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Let $A$ and $B$ be positive semidefinite matrices of the same size. If the largest eigenvalues of $A$ and $B$ are less than equal to $1$. probe that: $$AB+BA\geq- \frac{1}{4}I$$

In the hint, it says use the fact: $0\leq (A+B-\frac{1}{2}I)^{2}$. In order for $ (A+B-\frac{1}{2}I)^{2}$ to be positive semidefinite, the matrix $ (A+B-\frac{1}{2}I)$ has to be positive semidefinite. The hint given above confused me because I know that $A+B$ is definitely positive semidefinite since it is the sum of two positive semidefinite matrices, but we can't be sure that $A+B-\frac{1}{2}I$ is positive semidefinite. Does anyone know how to prove that: $0\leq (A+B-\frac{1}{2}I)^{2}$?

Now assume the given hint is true, then: $0\leq A\leq I$ and $0\leq B\leq I$. It follows that:$$0\leq (A+B-\frac{1}{2}I)^{2}=A^{2}+B^{2}+\frac{1}{4}I+A(B-I)+B(A-I)\leq A+B+\frac{1}{4}I+A(B-I)+B(A-I)$$

I need to prove that:$A(B-I)+B(A-I)\leq 0$. This will be true if the product of a positive semidefinite matrix and a negative semidefinite matrix is a negative semidefinite matrix. Is this true?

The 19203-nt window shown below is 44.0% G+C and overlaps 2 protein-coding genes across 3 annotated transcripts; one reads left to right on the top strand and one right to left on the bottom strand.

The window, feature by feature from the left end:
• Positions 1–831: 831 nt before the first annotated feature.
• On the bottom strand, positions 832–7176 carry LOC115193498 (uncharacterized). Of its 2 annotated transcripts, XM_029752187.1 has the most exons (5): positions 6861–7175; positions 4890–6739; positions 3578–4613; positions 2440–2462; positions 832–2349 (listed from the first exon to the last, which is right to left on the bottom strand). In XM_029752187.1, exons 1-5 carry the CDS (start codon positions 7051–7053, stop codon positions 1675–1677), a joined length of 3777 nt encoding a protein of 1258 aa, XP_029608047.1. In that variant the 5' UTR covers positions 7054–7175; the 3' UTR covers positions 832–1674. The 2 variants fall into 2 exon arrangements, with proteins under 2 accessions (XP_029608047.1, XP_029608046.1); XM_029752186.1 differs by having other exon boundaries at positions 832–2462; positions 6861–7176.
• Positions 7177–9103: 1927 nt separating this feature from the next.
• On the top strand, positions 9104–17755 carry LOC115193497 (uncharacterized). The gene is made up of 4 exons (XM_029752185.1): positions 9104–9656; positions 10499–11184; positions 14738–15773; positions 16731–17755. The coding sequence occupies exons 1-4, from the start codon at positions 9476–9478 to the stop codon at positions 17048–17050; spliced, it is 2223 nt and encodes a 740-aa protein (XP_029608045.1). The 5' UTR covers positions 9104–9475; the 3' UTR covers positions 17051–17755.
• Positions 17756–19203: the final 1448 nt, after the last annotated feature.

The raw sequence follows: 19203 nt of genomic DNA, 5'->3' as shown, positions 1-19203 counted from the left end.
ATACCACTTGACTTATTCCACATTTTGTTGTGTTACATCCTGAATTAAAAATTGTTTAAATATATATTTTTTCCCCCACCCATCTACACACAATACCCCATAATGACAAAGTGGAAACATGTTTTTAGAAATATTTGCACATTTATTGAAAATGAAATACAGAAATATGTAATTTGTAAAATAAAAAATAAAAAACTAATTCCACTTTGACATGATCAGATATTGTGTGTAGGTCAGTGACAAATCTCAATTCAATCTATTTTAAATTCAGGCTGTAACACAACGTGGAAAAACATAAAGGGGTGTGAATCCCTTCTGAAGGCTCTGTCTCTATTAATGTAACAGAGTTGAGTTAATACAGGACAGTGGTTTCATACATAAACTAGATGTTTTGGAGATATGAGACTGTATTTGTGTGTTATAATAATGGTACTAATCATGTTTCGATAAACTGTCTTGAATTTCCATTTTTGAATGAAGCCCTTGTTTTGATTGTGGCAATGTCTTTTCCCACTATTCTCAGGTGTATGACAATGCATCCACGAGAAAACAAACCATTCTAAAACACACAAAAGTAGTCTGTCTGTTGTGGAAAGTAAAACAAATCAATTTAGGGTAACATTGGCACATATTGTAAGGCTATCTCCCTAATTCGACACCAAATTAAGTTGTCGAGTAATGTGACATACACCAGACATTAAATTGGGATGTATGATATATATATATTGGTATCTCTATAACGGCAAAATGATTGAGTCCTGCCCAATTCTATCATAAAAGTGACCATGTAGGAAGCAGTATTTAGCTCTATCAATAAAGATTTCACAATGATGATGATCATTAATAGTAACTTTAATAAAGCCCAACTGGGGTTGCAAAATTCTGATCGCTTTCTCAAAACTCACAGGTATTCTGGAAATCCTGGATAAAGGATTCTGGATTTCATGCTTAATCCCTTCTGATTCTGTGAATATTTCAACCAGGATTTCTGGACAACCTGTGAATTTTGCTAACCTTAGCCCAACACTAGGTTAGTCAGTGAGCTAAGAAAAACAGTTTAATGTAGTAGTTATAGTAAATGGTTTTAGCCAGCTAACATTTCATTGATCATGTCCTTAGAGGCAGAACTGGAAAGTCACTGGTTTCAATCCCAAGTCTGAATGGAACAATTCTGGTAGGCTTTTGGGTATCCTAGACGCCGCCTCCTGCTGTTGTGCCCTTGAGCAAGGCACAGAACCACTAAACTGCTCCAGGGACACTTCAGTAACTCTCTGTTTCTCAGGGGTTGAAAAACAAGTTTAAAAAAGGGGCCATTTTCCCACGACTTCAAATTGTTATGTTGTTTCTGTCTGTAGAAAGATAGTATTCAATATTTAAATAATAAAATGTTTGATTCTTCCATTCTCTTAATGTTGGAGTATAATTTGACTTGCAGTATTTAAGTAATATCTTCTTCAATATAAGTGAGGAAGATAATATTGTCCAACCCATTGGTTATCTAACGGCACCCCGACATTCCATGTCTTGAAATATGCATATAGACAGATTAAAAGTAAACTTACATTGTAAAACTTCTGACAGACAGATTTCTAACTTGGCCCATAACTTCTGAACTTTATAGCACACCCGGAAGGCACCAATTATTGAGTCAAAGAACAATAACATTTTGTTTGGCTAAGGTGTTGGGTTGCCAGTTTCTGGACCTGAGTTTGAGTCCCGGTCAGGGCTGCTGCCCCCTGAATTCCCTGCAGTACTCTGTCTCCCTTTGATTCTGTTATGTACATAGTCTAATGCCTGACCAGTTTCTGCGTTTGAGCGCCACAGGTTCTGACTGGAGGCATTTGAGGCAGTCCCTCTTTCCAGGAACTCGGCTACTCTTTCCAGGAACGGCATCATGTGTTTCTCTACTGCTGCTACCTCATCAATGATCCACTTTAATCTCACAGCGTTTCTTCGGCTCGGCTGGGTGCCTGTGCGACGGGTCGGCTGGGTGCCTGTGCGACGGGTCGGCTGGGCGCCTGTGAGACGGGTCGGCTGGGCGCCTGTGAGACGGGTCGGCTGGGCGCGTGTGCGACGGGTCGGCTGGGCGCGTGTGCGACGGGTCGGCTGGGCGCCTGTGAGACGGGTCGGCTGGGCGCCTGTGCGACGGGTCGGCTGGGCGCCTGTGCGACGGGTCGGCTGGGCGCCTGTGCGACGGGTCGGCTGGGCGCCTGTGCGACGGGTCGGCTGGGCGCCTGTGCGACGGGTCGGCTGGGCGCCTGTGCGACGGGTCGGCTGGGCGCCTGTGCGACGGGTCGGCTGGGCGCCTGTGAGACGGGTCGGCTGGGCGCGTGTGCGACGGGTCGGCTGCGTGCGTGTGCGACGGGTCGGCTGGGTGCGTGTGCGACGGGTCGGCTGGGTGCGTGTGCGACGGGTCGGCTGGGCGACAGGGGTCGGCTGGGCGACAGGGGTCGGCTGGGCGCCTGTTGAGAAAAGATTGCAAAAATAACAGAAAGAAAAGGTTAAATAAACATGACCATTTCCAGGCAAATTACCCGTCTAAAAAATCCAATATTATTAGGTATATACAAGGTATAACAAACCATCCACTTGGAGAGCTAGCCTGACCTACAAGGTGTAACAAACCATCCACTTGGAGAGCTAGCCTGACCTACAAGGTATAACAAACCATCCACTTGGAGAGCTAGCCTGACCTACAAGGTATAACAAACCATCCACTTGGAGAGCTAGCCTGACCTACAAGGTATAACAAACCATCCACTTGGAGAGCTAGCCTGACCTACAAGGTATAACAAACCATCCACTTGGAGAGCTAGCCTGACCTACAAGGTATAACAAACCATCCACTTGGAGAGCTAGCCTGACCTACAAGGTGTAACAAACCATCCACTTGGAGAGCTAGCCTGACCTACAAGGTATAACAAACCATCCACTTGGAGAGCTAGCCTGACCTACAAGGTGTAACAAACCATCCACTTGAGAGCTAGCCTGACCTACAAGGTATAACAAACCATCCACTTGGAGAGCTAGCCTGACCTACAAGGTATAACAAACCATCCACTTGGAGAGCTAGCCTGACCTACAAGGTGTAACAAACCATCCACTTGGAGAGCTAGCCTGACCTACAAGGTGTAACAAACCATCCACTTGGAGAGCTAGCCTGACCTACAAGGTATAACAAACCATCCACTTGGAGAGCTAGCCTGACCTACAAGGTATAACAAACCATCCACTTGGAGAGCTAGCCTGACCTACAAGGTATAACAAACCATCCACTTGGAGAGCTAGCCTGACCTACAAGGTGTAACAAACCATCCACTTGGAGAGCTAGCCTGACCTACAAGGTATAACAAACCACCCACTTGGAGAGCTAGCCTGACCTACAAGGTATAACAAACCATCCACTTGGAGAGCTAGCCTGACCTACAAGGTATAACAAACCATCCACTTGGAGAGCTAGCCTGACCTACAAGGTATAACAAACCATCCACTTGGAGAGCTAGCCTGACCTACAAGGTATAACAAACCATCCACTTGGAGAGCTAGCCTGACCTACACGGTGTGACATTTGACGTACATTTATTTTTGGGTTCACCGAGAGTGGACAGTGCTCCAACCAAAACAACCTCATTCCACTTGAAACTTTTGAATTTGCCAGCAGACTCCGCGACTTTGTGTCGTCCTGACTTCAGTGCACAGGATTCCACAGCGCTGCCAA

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I've noticed you've posted several questions on linear algebra in the last day or two. If these are homework questions, it would be appropriate to add the homework tag. Cheers. :) –  cardinal Apr 22 '12 at 17:19
    
@cardinal: These are not homework problems. The next week is the week of finals, and I am preparing for my final in Linear Algebra coming next week. I am solving problems from a textbook that has only hints and partial solutions, and whenever I get stuck at some point, I post my question here. :)- –  M.Krov Apr 22 '12 at 17:39
    
Ok, fair enough. I do see that you've provided some of your own thoughts in the questions, which is, of course, appreciated. :) –  cardinal Apr 22 '12 at 17:40

1 Answer 1

up vote 4 down vote accepted

you have $0 \le (A + B - \frac 12 I)^2$ as the left hand side is a square: \[ \textstyle \langle (A + B - \frac 12 I)^2x, x\rangle = \langle (A+B-\frac 12I)x, (A+B-\frac 12I)^*x\rangle =\langle (A+B-\frac 12I)x, (A+B-\frac 12I)x\rangle = \|(A + B -\frac 12I)x\|^2 \ge 0 \] And for the second part we have $A^2 \le A$ as you wrote. I think you perhaps didn't remember you wanted to have $AB + BA + \frac 14I \ge 0$, for \begin{align*} \left(A + B - \frac 12\right)^2 &= A^2 + B^2 + \frac 14 I - A - B + AB + BA\\\ &\le A + B - A - B + A B + BA + \frac 14I\\\ &= AB + BA + \frac 14I. \end{align*}

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Thanks a lot for this nice and neat proof:)- –  M.Krov Apr 22 '12 at 17:43
    
@M.Krov Why no upvote. The proof is nice indeed. –  Sasha Apr 22 '12 at 18:03
    
@Sasha: Good idea. I have already upvoted the answer –  M.Krov Apr 22 '12 at 18:12

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